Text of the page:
While Revere’s image was made for an American public, A Short Narrative of the Horrid Massacre in Boston was intended for British consumption. The pamphlet’s authors, James Bowdoin, Samuel Pemberton and Joseph Warren, ‘attempted to keep copies from circulating in Massachusetts so as not to prejudice prospective jurors. John Adams served as the defence attorney for the six accused soldiers during their trial in late 1770. Four were acquitted and two charged with manslaughter’, says Klarnet.
Containing eyewitness testimony, it was printed to counteract narratives of the violence offered by the royal governor and British officers. Reese’s copy is accompanied by a three-page letter to Sir Fletcher Norton, the Speaker of the British Parliament, signed by the authors. The last signer of the letter, Dr. Joseph Warren, was killed at the Battle of Bunker Hill in 1775.
King of the birds
As America’s borders expanded in the early 19th century scientists and artists rushed to record the new wildlife and landscapes. One of the most famous of them was the naturalist and ornithologist John James Audubon (1785-1851), who in the 1820s began a lifelong mission to draw all the birds of North America.
The original double-elephant folio edition of The Birds of America, printed in the UK, was distributed without any text, to avoid British copyright law. This would have required Audubon to give copies to nine depository libraries. So, starting in 1831, Audubon published the five-volume Ornithological Biography to accompany the images, edited by a Scottish naturalist, William MacGillivray.
Reese acquired Audubon’s autograph manuscript of the text for the Yellow-billed Cuckoo at a Christie’s auction in 1977, when he was only 21 and still an undergraduate at Yale University. ‘It was part of a group lot of Audubon manuscripts in our inaugural books and manuscripts auction in New York,’ says Christina Geiger, head of the Books & Manuscripts department.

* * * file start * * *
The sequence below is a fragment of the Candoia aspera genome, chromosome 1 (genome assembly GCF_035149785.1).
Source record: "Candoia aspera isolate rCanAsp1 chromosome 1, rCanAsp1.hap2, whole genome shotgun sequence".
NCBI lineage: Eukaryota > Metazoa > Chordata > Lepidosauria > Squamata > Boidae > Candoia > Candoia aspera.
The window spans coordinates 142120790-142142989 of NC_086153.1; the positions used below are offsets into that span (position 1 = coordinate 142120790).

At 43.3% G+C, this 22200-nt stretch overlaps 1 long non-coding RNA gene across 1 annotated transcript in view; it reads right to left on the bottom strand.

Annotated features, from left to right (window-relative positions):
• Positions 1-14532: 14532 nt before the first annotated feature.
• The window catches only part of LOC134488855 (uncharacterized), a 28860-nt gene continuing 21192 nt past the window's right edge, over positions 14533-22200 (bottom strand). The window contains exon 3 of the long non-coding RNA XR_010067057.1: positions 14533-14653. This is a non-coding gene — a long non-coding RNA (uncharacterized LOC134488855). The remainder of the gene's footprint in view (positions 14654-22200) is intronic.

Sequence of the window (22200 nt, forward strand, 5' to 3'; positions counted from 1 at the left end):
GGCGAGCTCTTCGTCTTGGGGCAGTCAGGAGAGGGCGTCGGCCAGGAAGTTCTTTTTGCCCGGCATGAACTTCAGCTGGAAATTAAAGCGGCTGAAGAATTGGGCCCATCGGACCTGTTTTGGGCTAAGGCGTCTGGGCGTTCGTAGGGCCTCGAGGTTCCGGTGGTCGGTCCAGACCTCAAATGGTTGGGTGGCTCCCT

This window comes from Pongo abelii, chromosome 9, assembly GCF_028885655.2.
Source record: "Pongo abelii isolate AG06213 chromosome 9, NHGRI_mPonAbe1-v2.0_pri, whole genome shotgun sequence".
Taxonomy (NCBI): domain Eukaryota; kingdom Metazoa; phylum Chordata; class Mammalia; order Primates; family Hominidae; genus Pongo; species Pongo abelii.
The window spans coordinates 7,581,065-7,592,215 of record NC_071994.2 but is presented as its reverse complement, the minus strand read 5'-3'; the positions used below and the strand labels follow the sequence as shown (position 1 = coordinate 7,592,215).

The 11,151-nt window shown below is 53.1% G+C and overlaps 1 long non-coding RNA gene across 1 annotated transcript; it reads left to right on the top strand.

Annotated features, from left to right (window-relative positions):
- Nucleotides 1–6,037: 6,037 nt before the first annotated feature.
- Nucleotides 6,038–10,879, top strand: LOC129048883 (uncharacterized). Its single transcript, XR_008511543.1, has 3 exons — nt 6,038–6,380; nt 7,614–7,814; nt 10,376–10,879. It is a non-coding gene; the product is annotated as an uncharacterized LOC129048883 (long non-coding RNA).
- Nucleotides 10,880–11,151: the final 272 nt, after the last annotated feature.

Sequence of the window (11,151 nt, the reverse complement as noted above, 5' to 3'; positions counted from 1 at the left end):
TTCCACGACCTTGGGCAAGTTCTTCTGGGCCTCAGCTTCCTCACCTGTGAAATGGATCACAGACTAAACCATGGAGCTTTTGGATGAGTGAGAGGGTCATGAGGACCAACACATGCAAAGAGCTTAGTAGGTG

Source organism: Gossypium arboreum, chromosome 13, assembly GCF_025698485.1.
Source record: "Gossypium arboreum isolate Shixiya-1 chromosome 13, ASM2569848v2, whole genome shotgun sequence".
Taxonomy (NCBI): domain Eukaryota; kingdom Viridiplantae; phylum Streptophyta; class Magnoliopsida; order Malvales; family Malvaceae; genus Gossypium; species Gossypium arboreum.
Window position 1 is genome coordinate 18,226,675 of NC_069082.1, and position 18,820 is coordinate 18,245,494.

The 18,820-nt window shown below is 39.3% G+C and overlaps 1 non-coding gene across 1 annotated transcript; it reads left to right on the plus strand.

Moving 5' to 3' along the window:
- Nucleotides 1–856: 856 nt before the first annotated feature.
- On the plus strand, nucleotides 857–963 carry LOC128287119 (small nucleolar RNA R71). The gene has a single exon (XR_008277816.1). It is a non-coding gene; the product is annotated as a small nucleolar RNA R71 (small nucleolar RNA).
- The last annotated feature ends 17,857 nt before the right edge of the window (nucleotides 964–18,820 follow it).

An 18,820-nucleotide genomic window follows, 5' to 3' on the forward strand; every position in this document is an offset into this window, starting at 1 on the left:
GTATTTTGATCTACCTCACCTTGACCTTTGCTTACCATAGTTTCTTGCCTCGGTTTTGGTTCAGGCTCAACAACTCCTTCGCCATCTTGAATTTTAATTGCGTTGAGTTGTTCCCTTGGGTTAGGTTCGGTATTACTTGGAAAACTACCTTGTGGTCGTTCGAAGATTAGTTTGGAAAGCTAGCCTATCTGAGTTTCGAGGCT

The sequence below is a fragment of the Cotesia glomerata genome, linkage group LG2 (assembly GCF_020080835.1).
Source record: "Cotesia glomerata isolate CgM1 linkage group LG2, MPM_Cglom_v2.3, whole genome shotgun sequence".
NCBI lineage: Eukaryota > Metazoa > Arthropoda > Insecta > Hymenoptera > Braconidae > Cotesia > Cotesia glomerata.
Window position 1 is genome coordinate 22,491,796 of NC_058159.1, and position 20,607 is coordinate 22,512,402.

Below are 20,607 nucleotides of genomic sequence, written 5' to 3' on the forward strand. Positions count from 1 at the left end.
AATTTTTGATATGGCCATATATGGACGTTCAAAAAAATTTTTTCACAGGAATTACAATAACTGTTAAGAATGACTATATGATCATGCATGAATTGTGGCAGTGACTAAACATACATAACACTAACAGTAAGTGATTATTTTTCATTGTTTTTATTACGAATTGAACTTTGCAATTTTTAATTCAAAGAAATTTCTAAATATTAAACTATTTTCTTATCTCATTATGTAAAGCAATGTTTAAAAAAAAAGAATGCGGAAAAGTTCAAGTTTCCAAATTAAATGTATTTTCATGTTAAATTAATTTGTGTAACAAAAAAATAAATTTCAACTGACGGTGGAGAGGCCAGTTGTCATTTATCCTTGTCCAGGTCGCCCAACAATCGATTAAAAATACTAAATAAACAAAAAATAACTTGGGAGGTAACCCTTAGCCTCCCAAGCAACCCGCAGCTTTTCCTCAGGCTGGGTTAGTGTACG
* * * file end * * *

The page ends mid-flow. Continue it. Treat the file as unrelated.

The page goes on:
As well as one of his first professional acquisitions, The Birds of America was one of Reese’s personal favourites. ‘Since I was a little boy, my entire career path has been shaped by John James Audubon,’ Reese wrote. ‘Many tens of thousands of books later, Audubon has remained close to my heart.’
The manuscript is notable for starting with a description not of the bird illustrated, but of Audubon’s personal thoughts about creating art from nature. ‘The writing is just so typical of Audubon’s boundless enthusiasm for the wilderness and the animals in it,’ says Geiger.
Another ambitious artistic project was launched later in the 19th century on the West Coast, where California’s State Viticultural Commissioners wanted to raise the reputation of its homegrown wines. The result was Grapes and Grape Vines of California, a folio edition of 10 full-colour plates of watercolour paintings by the artist Hannah Millard (1827-1900).
The book was published in San Francisco in 1877, a little over a century after the region’s first vineyard was planted at the Mission San Diego de Alcalá. ‘A century, however, was nothing as far as the wine industry was concerned, and attitudes towards Californian varietals were dismissive,’ says Heather Weintraub, Specialist, Books & Manuscripts. To rectify this snobbery, Millard, a New York-born artist who taught drawing in San Jose, was dispatched to paint the grapes.
The book is the first colour-plate book published in California. To reproduce Millard’s lifelike paintings in detail the printer used a labour-intensive method known as oleography, which requires a separate lithography stone for every colour used. That meant that up to 28 impressions might be needed to produce a single print. As a result, Millard’s images burst from the page.
While the book’s quality is self-evident, what is most interesting about Reese’s complete copy is its scarcity, says Weintraub. ‘There are no records of this book at auction, which is nearly unheard of.’ A dealer catalogue from 1954 suggests the reason for this is that ‘many copies were broken up to decorate the walls of numerous old saloons in San Francisco and elsewhere’.